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Interesting news from Orey Gilliam, the manager of ICQ Israel: the instant messaging company is expanding beyond Internet to the off-line world. Acting through partners, the company means to start selling not only electronic appliances but fashion as well, using the ICQ brand name.

ICQ was the brainchild of an Israeli startup, Mirabilis, which AOL bought in June 1998 for the then-stunning sum of $407 million (including $120 million in milestone payments). It created the art of short messaging over Internet, now known through ICQ (an oronym for I-seek-you), Yahoo! and Microsoft messaging and now Google online chats too, as well as others.

Speaking at a seminar on Internet as an Advertising Venue on Tuesday, Gilliam declared that ICQ now has 3.5 million users in Russia, out of 22 million the world wide, thanks to the company's partnership with the Russian portal Rambler.ru.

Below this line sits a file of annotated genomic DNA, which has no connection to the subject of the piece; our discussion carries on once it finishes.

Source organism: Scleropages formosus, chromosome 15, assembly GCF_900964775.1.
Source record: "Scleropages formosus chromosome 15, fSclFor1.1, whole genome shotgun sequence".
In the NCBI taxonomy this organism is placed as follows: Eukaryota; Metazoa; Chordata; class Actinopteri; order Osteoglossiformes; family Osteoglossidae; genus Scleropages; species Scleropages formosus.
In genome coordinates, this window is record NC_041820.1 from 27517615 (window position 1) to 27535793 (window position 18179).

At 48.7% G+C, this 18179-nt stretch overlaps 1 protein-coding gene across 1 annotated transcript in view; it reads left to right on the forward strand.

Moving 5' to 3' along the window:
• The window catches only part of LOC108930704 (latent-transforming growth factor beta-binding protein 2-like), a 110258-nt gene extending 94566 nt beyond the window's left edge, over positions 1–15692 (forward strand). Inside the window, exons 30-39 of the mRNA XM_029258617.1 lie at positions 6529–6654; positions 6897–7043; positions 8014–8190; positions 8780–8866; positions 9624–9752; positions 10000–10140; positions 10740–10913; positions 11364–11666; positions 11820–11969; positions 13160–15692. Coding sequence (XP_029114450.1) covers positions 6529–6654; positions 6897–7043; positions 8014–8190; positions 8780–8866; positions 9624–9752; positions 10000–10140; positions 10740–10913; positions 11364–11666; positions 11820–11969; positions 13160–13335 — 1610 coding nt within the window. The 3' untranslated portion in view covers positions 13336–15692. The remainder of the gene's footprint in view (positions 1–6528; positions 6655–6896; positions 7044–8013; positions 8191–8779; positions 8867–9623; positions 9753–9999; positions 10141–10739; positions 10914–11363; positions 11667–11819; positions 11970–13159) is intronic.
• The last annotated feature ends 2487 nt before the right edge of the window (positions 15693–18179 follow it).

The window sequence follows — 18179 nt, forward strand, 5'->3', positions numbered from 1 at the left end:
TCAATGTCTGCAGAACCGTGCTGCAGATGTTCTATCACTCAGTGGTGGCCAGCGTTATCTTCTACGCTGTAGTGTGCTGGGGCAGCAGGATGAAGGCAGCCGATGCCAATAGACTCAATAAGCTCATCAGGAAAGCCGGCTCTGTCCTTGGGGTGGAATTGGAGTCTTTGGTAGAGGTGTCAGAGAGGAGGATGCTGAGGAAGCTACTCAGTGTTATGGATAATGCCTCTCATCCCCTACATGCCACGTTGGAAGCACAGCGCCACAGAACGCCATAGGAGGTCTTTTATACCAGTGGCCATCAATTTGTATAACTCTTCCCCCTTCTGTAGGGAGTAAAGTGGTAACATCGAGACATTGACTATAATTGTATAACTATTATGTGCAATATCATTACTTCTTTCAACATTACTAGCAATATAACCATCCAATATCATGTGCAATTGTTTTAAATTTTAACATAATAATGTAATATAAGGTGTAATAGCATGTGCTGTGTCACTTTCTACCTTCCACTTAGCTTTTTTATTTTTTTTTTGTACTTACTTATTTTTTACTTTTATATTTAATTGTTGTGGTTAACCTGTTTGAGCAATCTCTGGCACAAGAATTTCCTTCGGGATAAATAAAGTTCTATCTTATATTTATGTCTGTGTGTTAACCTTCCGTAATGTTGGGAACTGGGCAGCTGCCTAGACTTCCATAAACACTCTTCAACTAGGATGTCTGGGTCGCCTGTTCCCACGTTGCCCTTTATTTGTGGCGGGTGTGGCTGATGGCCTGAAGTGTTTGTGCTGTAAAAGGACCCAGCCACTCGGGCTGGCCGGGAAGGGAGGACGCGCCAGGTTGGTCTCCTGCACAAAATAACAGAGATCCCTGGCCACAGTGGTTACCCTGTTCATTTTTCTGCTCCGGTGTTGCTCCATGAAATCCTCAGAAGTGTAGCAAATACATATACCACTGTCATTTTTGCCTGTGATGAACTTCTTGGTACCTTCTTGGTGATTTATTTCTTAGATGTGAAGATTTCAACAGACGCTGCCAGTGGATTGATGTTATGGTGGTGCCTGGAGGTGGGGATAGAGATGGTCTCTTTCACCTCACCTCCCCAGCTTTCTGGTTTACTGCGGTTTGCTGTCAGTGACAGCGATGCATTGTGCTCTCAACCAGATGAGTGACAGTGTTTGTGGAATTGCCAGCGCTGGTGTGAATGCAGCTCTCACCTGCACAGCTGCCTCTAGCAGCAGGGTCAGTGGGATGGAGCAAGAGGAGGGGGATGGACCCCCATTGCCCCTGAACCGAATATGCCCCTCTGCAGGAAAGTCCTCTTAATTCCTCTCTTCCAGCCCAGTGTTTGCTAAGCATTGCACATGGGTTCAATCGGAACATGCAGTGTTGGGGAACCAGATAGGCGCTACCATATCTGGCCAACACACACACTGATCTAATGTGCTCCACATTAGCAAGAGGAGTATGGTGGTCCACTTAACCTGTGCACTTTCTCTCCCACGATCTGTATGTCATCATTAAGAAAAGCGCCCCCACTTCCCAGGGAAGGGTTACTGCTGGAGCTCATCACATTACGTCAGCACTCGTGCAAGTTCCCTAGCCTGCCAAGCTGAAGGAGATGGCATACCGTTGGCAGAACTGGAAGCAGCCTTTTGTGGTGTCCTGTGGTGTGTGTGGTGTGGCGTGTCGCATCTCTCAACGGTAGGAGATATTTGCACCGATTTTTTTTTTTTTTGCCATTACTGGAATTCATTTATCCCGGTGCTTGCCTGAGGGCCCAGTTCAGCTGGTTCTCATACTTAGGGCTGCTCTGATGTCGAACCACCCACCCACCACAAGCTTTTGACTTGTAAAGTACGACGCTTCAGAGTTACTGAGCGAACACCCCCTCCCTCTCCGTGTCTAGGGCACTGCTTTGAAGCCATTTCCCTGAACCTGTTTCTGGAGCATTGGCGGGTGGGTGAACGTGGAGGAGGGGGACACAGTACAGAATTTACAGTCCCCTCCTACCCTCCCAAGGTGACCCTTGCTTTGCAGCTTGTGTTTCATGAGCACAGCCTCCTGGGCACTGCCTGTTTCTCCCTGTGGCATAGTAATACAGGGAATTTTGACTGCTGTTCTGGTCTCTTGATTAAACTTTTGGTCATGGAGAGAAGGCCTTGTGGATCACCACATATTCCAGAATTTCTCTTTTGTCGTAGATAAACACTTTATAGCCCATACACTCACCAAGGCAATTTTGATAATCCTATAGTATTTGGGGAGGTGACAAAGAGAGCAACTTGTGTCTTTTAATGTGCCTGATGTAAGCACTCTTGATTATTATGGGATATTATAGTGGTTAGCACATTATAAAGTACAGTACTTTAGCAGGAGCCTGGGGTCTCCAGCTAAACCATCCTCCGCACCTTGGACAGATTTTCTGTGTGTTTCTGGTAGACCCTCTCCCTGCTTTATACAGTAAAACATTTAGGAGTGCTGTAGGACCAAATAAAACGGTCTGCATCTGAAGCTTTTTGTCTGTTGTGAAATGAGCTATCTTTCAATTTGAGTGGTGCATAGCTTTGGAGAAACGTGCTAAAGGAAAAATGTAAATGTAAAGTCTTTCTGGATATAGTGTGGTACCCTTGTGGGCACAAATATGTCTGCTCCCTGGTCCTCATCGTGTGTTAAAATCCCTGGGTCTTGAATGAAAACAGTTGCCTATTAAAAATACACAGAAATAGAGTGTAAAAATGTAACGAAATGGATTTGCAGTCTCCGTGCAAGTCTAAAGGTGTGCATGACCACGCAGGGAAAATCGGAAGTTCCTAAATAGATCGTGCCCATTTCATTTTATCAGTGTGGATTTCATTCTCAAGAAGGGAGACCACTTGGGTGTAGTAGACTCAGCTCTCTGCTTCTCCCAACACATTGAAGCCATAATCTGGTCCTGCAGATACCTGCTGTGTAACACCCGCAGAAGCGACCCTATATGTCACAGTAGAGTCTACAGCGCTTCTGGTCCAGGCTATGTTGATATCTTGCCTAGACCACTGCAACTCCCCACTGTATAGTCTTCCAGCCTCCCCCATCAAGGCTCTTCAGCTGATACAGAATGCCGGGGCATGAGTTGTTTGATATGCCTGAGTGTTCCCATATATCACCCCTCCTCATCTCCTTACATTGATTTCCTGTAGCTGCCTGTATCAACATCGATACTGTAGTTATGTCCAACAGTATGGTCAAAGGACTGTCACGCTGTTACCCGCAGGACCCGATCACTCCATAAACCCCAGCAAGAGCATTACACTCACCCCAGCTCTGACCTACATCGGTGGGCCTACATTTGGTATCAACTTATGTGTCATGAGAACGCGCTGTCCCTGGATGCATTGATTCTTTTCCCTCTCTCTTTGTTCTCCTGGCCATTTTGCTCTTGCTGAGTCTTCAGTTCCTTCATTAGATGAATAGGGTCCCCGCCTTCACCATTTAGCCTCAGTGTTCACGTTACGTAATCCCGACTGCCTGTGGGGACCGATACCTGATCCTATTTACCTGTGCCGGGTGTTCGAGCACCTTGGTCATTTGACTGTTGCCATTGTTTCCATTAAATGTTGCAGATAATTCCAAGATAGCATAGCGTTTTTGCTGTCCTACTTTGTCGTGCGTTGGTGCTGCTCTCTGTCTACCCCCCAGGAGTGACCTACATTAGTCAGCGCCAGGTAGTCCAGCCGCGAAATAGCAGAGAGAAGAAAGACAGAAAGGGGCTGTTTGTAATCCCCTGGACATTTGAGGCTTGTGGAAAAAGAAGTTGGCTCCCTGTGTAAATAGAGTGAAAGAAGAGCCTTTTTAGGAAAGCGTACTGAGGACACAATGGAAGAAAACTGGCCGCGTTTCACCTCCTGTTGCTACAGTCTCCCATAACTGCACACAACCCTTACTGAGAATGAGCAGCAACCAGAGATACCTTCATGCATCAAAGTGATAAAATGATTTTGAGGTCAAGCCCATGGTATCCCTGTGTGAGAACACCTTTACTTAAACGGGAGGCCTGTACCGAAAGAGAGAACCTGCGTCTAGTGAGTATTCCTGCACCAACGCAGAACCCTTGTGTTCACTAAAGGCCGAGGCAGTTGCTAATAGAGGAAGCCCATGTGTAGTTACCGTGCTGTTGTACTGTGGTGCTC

He says ICQ means to market its messaging software as a comprehensive communications platform in the stead of traditional forms of communications, such as wireline and cellular.

In the future, ICQ means to allow TV viewers to use its messaging software as well, not via a computer. "We are in negotiations with cable companies," he revealed, adding that ICQ's first target for TV messaging would be Europe.

ICQ was founded by four Israelis - Yair Goldfinger, Arik Vardi (son of serial entrepreneur Yossi Vardi), Sefi Vigiser and Amnon Amir. A month ago the company celebrated its tenth birthday. Its R&D center remains in Tel Aviv, run by Gilliam.

"In the past people regarded us like bloatware, saying our product had too many options," Gilliam describes. But today, a lot of software programs have copied ideas from that original "bloated" version of ICQ, he claims.

The company does not mean to lag in offering new software options: "We closed technological gaps with our rivals and have a lot of ideas for future improvements.

He says the new version of ICQ, expected at year-end, will present all the features that rival software has, including VoIP options.